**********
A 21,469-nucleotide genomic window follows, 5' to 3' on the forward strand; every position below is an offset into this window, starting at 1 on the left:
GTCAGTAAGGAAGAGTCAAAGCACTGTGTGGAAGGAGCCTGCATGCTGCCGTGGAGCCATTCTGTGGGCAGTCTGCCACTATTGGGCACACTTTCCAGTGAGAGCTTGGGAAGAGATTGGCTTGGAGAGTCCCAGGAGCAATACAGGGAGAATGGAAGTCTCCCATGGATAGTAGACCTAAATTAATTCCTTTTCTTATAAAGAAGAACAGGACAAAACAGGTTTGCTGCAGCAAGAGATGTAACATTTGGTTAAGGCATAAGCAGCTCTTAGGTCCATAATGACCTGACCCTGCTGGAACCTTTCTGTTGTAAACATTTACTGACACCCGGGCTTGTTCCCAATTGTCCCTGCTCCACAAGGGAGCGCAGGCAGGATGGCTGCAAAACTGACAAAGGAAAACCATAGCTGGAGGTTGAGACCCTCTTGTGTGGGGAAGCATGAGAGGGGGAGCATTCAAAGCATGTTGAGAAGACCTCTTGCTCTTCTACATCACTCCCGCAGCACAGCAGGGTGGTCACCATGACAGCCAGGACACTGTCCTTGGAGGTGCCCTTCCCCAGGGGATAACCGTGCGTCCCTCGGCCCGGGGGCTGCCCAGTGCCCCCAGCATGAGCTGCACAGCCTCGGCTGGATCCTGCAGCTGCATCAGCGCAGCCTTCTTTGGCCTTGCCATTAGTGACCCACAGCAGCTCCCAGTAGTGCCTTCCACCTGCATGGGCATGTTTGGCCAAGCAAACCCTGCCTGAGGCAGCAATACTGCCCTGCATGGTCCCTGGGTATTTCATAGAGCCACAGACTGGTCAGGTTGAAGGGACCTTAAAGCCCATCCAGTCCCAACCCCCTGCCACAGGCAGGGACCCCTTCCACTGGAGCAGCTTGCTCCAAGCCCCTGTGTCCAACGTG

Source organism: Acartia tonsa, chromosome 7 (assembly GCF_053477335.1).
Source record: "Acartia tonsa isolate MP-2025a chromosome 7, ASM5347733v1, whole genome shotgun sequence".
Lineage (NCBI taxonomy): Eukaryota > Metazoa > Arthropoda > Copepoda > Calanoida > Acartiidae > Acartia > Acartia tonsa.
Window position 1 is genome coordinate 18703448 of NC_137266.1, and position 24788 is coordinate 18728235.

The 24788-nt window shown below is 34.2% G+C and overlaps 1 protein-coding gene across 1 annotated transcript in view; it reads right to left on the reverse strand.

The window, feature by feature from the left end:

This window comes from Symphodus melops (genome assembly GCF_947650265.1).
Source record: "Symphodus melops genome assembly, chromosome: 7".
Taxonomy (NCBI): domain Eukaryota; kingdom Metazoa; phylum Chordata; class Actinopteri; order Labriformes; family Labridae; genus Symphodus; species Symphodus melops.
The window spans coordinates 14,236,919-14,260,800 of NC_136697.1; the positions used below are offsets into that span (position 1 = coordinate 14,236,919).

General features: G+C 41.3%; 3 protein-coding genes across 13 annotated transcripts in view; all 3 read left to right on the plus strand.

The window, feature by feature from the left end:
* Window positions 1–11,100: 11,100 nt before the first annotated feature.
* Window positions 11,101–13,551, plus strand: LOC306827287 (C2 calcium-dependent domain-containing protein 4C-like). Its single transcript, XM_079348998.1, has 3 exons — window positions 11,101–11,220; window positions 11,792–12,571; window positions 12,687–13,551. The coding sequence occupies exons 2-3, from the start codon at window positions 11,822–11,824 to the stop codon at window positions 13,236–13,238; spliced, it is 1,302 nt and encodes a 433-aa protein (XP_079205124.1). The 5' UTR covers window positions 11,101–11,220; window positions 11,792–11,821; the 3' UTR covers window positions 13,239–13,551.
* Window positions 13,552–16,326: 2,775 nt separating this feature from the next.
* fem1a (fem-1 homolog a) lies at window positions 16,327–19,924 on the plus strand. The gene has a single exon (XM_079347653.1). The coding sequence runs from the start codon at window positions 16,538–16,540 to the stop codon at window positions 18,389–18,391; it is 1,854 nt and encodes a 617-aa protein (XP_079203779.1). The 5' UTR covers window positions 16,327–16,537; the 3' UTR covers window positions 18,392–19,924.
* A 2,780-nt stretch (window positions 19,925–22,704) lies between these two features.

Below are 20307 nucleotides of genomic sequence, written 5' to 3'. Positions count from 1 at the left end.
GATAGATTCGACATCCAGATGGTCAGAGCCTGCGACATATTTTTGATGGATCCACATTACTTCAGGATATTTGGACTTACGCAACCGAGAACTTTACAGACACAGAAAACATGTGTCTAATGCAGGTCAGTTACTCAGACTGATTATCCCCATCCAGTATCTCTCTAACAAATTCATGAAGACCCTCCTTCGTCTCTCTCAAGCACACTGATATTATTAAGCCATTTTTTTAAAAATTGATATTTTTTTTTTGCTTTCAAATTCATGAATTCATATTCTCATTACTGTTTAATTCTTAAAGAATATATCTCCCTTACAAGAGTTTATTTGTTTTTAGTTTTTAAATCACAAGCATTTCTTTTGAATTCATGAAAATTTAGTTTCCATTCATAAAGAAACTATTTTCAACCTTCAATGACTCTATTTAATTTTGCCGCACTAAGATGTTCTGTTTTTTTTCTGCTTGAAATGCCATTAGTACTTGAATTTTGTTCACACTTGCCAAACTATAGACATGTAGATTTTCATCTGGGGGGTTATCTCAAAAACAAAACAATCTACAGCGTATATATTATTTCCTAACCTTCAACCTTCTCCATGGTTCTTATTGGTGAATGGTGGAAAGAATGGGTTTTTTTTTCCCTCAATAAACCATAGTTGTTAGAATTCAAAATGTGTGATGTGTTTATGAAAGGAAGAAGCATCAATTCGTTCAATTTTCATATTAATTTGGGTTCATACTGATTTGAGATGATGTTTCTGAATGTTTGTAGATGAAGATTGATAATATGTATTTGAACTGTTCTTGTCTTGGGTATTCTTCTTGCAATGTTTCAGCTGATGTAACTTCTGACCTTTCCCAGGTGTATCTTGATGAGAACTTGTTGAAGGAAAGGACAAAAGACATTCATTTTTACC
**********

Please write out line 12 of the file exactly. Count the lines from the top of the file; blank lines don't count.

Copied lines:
The window spans coordinates 14,236,919-14,260,800 of NC_136697.1; the positions used below are offsets into that span (position 1 = coordinate 14,236,919).